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Picking sides in sepsis

As a public health problem, sepsis is a stubborn and serious problem. It is a leading cause of mortality for hospitalized patients. Deaths from sepsis are increasing, not decreasing, so it is unlike other leading causes of death such as cardiovascular disease. Despite many decades of intense research and clinical […]

The curious case of the MAST trousers

Paul E. Pepe came to the our department today to discuss his long history of clinical research in emergency medicine, pre-hospital medicine, and critical care. Dr. Pepe was one of the authors of the influential 1994 Bickell paper in the New England Journal. That paper, which was published when I […]

Fat Fights Back – the Podcast

Fat, especially visceral fat, has an important immune function, especially in gastrointestinal infections and in response to GI pathogens in the microbiome. In Podcast #39, Coffee Brown and I discuss Mary Jane West Eberhard’s paper on the evolutionary function of fat and a developmental explanation for the obesity epidemic. Her […]

Treat Nobody’s Fever? Podcast #38

Paul Young and colleagues recently published a meta-analysis that was designed to answer the question – does any group of patients benefit from fever control? The research question was: Since fever is physiologically costly, do patients “with limited physiologic reserves” benefit from reducing fever? The short answer, even for these […]

2019 High Altitude Conference

If it seems like I have been posting a lot on high altitude, here is the reason. I am taking part in the 2019 Mountain Emergency Medicine Conference taking place this year at Taos Ski Valley. Check out the flyer and registration information here. I will be speaking about Andean […]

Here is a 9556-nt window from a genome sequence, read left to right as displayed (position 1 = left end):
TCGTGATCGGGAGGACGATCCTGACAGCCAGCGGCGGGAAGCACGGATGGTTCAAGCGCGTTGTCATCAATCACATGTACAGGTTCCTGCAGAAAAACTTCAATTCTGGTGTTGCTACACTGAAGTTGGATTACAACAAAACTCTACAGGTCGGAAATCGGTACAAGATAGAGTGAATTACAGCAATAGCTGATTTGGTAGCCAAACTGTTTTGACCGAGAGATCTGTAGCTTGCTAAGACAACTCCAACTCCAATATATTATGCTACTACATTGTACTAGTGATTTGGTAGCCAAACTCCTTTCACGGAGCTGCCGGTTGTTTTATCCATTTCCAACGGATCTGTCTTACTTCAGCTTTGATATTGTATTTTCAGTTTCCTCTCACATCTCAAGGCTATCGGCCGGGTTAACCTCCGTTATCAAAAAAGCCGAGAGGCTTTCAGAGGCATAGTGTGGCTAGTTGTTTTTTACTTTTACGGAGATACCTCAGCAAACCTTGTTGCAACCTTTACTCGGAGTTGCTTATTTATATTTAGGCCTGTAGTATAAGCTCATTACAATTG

Does Fasting Make you Smarter – Podcast #37

In the EvolutionMedicine Podcast #37, Coffee Brown and I discuss whether intermittent fasting improves cognitive capacity. We talk about the recent paper by Mark P. Mattson, “An Evolutionary Perspective on Why Food Overconsumption Impairs Cognition” published in the journal Cell. Does overeating make us dumb as a culture? Can fasting […]

High altitude and sepsis?

Pathology at high altitude occurs in part because of gene-environment mismatch. We introduced that idea in the first, second, and third blog entries on the topic of high altitude diseases. So far we focused on other clinical contexts in which hypoxia inducible factor (HIF-1) activation is adaptive during common disorders […]

High altitude edema

In Ecuador, one member in our party developed significant swelling of her hands and feet. By itself, edema of the hands is not a problem, and it does not require treatment or descent to lower altitudes. But we have mentioned a few other instances in which edema is a big […]